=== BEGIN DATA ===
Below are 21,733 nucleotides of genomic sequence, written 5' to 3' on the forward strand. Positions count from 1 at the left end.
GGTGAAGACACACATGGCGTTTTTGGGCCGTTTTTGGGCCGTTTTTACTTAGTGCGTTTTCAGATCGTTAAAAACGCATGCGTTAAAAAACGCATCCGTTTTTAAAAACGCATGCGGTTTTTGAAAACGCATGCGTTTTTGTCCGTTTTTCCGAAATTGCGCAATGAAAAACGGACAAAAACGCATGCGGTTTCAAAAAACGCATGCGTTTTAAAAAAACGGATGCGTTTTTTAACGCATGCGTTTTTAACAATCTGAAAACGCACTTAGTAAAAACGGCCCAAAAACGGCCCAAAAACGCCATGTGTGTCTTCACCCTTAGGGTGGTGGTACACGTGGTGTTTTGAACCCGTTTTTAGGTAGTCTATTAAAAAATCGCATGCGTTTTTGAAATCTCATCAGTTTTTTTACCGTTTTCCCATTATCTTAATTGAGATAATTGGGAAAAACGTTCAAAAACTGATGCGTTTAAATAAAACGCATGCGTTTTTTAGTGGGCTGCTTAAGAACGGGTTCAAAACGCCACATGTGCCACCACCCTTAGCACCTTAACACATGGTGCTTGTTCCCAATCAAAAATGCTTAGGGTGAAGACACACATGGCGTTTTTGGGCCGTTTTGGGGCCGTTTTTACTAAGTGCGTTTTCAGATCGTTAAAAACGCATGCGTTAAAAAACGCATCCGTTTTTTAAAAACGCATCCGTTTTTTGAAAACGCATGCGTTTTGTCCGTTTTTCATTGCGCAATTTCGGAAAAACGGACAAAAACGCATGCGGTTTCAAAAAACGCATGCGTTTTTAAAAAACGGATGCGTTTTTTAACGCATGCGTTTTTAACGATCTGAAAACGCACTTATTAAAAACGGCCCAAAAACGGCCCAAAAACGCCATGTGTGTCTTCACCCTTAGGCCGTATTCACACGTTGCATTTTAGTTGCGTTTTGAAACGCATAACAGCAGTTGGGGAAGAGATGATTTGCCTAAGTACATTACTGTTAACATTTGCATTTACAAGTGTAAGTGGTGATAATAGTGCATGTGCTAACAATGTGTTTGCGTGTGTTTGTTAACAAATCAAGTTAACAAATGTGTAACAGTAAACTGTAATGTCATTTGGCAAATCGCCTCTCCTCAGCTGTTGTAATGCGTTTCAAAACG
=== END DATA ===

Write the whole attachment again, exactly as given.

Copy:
Below are 21,733 nucleotides of genomic sequence, written 5' to 3' on the forward strand. Positions count from 1 at the left end.
GGTGAAGACACACATGGCGTTTTTGGGCCGTTTTTGGGCCGTTTTTACTTAGTGCGTTTTCAGATCGTTAAAAACGCATGCGTTAAAAAACGCATCCGTTTTTAAAAACGCATGCGGTTTTTGAAAACGCATGCGTTTTTGTCCGTTTTTCCGAAATTGCGCAATGAAAAACGGACAAAAACGCATGCGGTTTCAAAAAACGCATGCGTTTTAAAAAAACGGATGCGTTTTTTAACGCATGCGTTTTTAACAATCTGAAAACGCACTTAGTAAAAACGGCCCAAAAACGGCCCAAAAACGCCATGTGTGTCTTCACCCTTAGGGTGGTGGTACACGTGGTGTTTTGAACCCGTTTTTAGGTAGTCTATTAAAAAATCGCATGCGTTTTTGAAATCTCATCAGTTTTTTTACCGTTTTCCCATTATCTTAATTGAGATAATTGGGAAAAACGTTCAAAAACTGATGCGTTTAAATAAAACGCATGCGTTTTTTAGTGGGCTGCTTAAGAACGGGTTCAAAACGCCACATGTGCCACCACCCTTAGCACCTTAACACATGGTGCTTGTTCCCAATCAAAAATGCTTAGGGTGAAGACACACATGGCGTTTTTGGGCCGTTTTGGGGCCGTTTTTACTAAGTGCGTTTTCAGATCGTTAAAAACGCATGCGTTAAAAAACGCATCCGTTTTTTAAAAACGCATCCGTTTTTTGAAAACGCATGCGTTTTGTCCGTTTTTCATTGCGCAATTTCGGAAAAACGGACAAAAACGCATGCGGTTTCAAAAAACGCATGCGTTTTTAAAAAACGGATGCGTTTTTTAACGCATGCGTTTTTAACGATCTGAAAACGCACTTATTAAAAACGGCCCAAAAACGGCCCAAAAACGCCATGTGTGTCTTCACCCTTAGGCCGTATTCACACGTTGCATTTTAGTTGCGTTTTGAAACGCATAACAGCAGTTGGGGAAGAGATGATTTGCCTAAGTACATTACTGTTAACATTTGCATTTACAAGTGTAAGTGGTGATAATAGTGCATGTGCTAACAATGTGTTTGCGTGTGTTTGTTAACAAATCAAGTTAACAAATGTGTAACAGTAAACTGTAATGTCATTTGGCAAATCGCCTCTCCTCAGCTGTTGTAATGCGTTTCAAAACG